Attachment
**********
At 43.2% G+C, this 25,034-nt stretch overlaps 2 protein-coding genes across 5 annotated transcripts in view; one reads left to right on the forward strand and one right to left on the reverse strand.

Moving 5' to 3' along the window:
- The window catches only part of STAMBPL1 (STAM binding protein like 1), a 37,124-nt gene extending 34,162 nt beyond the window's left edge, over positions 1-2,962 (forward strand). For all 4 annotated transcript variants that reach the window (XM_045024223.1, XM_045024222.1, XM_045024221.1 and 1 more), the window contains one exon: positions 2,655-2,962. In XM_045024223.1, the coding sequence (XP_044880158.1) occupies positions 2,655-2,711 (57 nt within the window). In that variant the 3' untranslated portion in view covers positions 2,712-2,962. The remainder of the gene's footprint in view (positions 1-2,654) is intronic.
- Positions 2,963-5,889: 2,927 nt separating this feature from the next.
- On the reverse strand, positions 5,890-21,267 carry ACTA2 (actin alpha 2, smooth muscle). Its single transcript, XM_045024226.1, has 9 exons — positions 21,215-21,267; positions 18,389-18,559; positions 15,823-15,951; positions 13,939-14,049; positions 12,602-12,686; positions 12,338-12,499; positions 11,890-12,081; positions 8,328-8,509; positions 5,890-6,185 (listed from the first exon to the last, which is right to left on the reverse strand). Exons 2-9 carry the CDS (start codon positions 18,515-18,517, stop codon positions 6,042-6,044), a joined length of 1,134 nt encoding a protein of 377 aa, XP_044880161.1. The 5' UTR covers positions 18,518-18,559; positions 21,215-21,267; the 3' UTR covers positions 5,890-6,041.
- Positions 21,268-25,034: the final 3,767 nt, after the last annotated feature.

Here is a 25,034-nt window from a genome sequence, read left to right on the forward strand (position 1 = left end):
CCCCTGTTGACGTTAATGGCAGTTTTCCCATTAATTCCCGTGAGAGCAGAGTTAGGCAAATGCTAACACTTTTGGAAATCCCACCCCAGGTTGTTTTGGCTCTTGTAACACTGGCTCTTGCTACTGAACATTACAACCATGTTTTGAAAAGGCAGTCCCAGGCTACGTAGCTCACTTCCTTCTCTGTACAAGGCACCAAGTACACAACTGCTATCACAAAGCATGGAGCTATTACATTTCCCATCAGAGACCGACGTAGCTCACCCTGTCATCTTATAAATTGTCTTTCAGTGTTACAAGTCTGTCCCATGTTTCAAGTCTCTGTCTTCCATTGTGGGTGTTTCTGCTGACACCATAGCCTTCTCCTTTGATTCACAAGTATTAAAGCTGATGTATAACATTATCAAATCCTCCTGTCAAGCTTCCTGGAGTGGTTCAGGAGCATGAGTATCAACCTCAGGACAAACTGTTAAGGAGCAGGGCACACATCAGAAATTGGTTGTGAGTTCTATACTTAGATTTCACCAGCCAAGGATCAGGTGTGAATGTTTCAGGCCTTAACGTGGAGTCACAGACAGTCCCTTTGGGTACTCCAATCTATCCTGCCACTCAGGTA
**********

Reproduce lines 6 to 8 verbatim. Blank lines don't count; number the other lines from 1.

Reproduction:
- Positions 21,268-25,034: the final 3,767 nt, after the last annotated feature.

Here is a 25,034-nt window from a genome sequence, read left to right on the forward strand (position 1 = left end):
CCCCTGTTGACGTTAATGGCAGTTTTCCCATTAATTCCCGTGAGAGCAGAGTTAGGCAAATGCTAACACTTTTGGAAATCCCACCCCAGGTTGTTTTGGCTCTTGTAACACTGGCTCTTGCTACTGAACATTACAACCATGTTTTGAAAAGGCAGTCCCAGGCTACGTAGCTCACTTCCTTCTCTGTACAAGGCACCAAGTACACAACTGCTATCACAAAGCATGGAGCTATTACATTTCCCATCAGAGACCGACGTAGCTCACCCTGTCATCTTATAAATTGTCTTTCAGTGTTACAAGTCTGTCCCATGTTTCAAGTCTCTGTCTTCCATTGTGGGTGTTTCTGCTGACACCATAGCCTTCTCCTTTGATTCACAAGTATTAAAGCTGATGTATAACATTATCAAATCCTCCTGTCAAGCTTCCTGGAGTGGTTCAGGAGCATGAGTATCAACCTCAGGACAAACTGTTAAGGAGCAGGGCACACATCAGAAATTGGTTGTGAGTTCTATACTTAGATTTCACCAGCCAAGGATCAGGTGTGAATGTTTCAGGCCTTAACGTGGAGTCACAGACAGTCCCTTTGGGTACTCCAATCTATCCTGCCACTCAGGTA